In one of the most decisive moves in the restructuring of Swindon’s local governance, Swindon Borough Council’s cabinet meeting on 17 August could see a proposed plan for several new parishes, and expansion of existing parish boundaries, approved.
As it stands the 16 existing parish councils cover just over 40 per cent of Swindon’s households, and the plans would see the remaining 59 per cent split between four new parish councils; West Swindon, South Swindon, North Central Swindon and South Central Swindon.
The ongoing ‘community governance review’ has included several months of public meetings, with many community groups and residents associations offering their views on how parishing would work in their areas.
Nythe Parish Council would be asked to take on the areas of Eldene and Liden under the proposed plans, whilst Blunsdon St Andrew would be carved into two separate councils, split by the A419.
The new councils would be asked to take on certain responsibilities from the Borough such as grass cutting, graffiti and litter management, with each parish able to decide initially how many of these services they are able to take on. As Swindon Borough Council seeks to reduce their reduction in costs by 2020, these services could also include management of community centres and libraries in the parished areas.
It was stated via the SBC website that these new parishes will bring an increase in council tax, via a new parish precept, of £75 on average per household for a Band D property. This could increase further however, as parishes take on additional services in the future.
In the newly created Central South Swindon parish, the sheer amount of retail space and commercial buildings could see this increase doubled. The council have been in discussions with local business groups with regards to a voluntary £400,000 contribution towards offsetting some of this additional cost to the taxpayer, but nothing has been confirmed.
Councillor Mary Martin, cabinet member for Communities said: “I don’t think people are opposed to parishing in Swindon per se, but they have made their views known regarding the boundaries and we have tried to take that into account.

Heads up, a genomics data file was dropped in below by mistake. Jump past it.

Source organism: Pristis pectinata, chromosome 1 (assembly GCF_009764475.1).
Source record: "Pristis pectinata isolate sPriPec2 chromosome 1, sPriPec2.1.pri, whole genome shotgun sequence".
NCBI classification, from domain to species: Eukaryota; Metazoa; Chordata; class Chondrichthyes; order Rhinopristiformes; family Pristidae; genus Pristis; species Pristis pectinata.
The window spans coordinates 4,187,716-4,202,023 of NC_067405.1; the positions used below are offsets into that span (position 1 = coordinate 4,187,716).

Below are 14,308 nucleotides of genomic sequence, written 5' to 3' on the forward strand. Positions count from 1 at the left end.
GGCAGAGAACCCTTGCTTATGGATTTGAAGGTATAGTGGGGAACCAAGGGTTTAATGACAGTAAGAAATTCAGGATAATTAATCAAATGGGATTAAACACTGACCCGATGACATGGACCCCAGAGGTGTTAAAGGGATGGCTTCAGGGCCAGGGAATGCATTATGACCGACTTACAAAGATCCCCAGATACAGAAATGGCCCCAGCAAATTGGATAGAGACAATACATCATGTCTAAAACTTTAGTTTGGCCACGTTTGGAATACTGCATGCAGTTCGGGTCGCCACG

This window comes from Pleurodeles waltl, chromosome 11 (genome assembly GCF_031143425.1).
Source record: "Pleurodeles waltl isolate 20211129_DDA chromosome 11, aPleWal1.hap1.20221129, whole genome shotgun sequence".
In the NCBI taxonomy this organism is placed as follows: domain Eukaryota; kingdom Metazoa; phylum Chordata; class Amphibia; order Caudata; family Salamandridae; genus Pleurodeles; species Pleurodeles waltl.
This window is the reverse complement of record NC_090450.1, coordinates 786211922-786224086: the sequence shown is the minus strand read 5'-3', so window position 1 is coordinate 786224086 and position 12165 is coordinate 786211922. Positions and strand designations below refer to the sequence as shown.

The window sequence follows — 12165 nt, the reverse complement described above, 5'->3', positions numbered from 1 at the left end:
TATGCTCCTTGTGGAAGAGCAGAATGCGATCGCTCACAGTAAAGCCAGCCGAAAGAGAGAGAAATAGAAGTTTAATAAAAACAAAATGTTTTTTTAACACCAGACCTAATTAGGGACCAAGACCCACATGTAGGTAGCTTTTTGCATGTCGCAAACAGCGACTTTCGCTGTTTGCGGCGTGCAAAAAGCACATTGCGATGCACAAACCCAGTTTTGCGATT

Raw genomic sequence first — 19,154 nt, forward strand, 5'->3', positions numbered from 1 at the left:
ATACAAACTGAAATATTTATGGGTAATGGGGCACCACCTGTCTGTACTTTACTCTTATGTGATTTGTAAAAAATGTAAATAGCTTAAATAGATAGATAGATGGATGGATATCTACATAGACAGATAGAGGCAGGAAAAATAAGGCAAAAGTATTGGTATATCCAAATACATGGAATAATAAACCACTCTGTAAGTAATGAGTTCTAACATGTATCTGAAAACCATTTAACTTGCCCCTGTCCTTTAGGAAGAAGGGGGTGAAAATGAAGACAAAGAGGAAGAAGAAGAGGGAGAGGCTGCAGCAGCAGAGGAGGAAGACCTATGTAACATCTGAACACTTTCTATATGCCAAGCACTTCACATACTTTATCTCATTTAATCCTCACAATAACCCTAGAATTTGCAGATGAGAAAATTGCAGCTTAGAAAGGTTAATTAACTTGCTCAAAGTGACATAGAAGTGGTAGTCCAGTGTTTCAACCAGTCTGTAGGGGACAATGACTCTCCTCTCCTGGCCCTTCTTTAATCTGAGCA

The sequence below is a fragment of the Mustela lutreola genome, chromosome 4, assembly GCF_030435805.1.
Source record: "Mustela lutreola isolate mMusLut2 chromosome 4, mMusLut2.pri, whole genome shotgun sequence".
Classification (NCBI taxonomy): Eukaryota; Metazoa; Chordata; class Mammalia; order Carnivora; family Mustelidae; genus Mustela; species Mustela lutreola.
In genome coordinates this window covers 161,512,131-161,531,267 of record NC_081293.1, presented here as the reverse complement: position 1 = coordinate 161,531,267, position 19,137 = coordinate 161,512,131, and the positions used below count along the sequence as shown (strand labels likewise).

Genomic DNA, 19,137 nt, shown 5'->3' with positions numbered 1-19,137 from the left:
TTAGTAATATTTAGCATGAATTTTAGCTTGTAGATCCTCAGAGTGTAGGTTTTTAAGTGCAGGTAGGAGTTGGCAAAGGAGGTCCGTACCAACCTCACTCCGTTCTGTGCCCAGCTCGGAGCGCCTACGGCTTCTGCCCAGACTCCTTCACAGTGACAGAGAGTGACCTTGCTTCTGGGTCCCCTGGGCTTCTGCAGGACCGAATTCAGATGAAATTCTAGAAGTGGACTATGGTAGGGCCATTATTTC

“Maintaining the status quo is not an option. If 12 months down the line the grass isn’t being cut in half the borough and litter wasn’t being picked up, but the other half was receiving those services, I think people would very quickly notice that.
“We are in the very difficult position where historically Swindon is half parished and half not. I think the people that attended our public meetings understood a lot about parishing but it isn’t something that grabs people’s attention, as long as the services continue to be provided.”
When asked about the potential timescale for parishing, Cllr Martin said: “We would look to have the Shadow Parish Councils in place by December/January so they could set their rates for April, the 2017/18 financial year. From the point of creation, the new councils will be autonomous.”
Cllr Jim Grant, Leader of the Swindon Labour Group, has responded to Swindon Council’s Parishing Plans. He said: “These parish proposals will go down as one of the biggest subversions of local democracy in Swindon’s history.
“The Conservatives are proposing to force on people new parish councils they haven’t asked for and impose council services on these new parish councils which people will have to pay for. Our understanding is the council-tax will go up by at least £120 in the current non-parished areas because of the parish precept people will have to pay. It will, in effect, be a stealth tax on people.
“Their proposals will rip up the knowledge base and skills Swindon Council has in delivering local services and will be replaced with a minimum wage, low quality contracted parish service. People will no longer know where to turn when they want the grass cut or shrub trimmed in their local green spaces.
“People will also now have to pay for a parish clerk and other parish council infrastructure they never used to have to pay for. They’re adding significant costs on people without letting them have a say on this through a local referendum and that is simply wrong.”